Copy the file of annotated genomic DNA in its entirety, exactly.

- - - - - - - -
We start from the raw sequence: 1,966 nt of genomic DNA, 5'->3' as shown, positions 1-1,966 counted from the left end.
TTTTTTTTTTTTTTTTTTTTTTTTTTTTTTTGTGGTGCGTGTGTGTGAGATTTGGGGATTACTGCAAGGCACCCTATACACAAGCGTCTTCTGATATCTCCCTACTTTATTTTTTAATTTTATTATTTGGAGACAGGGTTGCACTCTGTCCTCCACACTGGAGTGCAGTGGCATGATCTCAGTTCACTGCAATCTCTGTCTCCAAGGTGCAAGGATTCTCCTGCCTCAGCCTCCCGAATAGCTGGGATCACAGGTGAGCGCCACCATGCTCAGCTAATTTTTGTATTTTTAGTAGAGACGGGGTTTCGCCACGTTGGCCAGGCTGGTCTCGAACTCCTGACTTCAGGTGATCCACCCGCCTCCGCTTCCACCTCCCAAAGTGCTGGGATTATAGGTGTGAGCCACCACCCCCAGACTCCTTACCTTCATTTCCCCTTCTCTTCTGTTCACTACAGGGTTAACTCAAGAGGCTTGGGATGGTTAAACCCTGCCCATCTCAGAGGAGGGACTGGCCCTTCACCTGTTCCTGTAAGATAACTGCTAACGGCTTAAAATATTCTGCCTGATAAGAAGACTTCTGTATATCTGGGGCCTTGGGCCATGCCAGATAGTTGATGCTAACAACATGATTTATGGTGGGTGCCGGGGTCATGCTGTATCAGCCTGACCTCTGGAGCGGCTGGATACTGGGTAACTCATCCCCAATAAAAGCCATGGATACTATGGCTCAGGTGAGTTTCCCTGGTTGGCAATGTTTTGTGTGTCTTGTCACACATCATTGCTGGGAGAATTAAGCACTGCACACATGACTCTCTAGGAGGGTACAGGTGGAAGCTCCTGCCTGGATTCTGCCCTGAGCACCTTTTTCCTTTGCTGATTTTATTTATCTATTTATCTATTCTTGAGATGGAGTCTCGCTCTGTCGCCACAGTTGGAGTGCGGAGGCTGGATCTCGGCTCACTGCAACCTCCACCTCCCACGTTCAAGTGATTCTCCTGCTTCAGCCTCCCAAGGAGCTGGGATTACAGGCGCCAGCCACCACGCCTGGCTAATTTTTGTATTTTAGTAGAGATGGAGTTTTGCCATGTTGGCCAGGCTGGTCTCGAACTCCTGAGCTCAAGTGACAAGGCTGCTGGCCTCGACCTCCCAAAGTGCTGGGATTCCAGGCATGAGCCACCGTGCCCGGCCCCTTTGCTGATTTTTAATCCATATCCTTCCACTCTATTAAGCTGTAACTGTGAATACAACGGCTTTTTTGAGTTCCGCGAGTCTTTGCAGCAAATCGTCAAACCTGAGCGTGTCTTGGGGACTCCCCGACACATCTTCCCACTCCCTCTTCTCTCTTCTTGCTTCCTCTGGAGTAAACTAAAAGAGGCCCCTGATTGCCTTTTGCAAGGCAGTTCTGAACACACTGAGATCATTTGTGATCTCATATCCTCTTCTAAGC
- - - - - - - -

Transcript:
We start from the raw sequence: 1,966 nt of genomic DNA, 5'->3' as shown, positions 1-1,966 counted from the left end.
TTTTTTTTTTTTTTTTTTTTTTTTTTTTTTTGTGGTGCGTGTGTGTGAGATTTGGGGATTACTGCAAGGCACCCTATACACAAGCGTCTTCTGATATCTCCCTACTTTATTTTTTAATTTTATTATTTGGAGACAGGGTTGCACTCTGTCCTCCACACTGGAGTGCAGTGGCATGATCTCAGTTCACTGCAATCTCTGTCTCCAAGGTGCAAGGATTCTCCTGCCTCAGCCTCCCGAATAGCTGGGATCACAGGTGAGCGCCACCATGCTCAGCTAATTTTTGTATTTTTAGTAGAGACGGGGTTTCGCCACGTTGGCCAGGCTGGTCTCGAACTCCTGACTTCAGGTGATCCACCCGCCTCCGCTTCCACCTCCCAAAGTGCTGGGATTATAGGTGTGAGCCACCACCCCCAGACTCCTTACCTTCATTTCCCCTTCTCTTCTGTTCACTACAGGGTTAACTCAAGAGGCTTGGGATGGTTAAACCCTGCCCATCTCAGAGGAGGGACTGGCCCTTCACCTGTTCCTGTAAGATAACTGCTAACGGCTTAAAATATTCTGCCTGATAAGAAGACTTCTGTATATCTGGGGCCTTGGGCCATGCCAGATAGTTGATGCTAACAACATGATTTATGGTGGGTGCCGGGGTCATGCTGTATCAGCCTGACCTCTGGAGCGGCTGGATACTGGGTAACTCATCCCCAATAAAAGCCATGGATACTATGGCTCAGGTGAGTTTCCCTGGTTGGCAATGTTTTGTGTGTCTTGTCACACATCATTGCTGGGAGAATTAAGCACTGCACACATGACTCTCTAGGAGGGTACAGGTGGAAGCTCCTGCCTGGATTCTGCCCTGAGCACCTTTTTCCTTTGCTGATTTTATTTATCTATTTATCTATTCTTGAGATGGAGTCTCGCTCTGTCGCCACAGTTGGAGTGCGGAGGCTGGATCTCGGCTCACTGCAACCTCCACCTCCCACGTTCAAGTGATTCTCCTGCTTCAGCCTCCCAAGGAGCTGGGATTACAGGCGCCAGCCACCACGCCTGGCTAATTTTTGTATTTTAGTAGAGATGGAGTTTTGCCATGTTGGCCAGGCTGGTCTCGAACTCCTGAGCTCAAGTGACAAGGCTGCTGGCCTCGACCTCCCAAAGTGCTGGGATTCCAGGCATGAGCCACCGTGCCCGGCCCCTTTGCTGATTTTTAATCCATATCCTTCCACTCTATTAAGCTGTAACTGTGAATACAACGGCTTTTTTGAGTTCCGCGAGTCTTTGCAGCAAATCGTCAAACCTGAGCGTGTCTTGGGGACTCCCCGACACATCTTCCCACTCCCTCTTCTCTCTTCTTGCTTCCTCTGGAGTAAACTAAAAGAGGCCCCTGATTGCCTTTTGCAAGGCAGTTCTGAACACACTGAGATCATTTGTGATCTCATATCCTCTTCTAAGC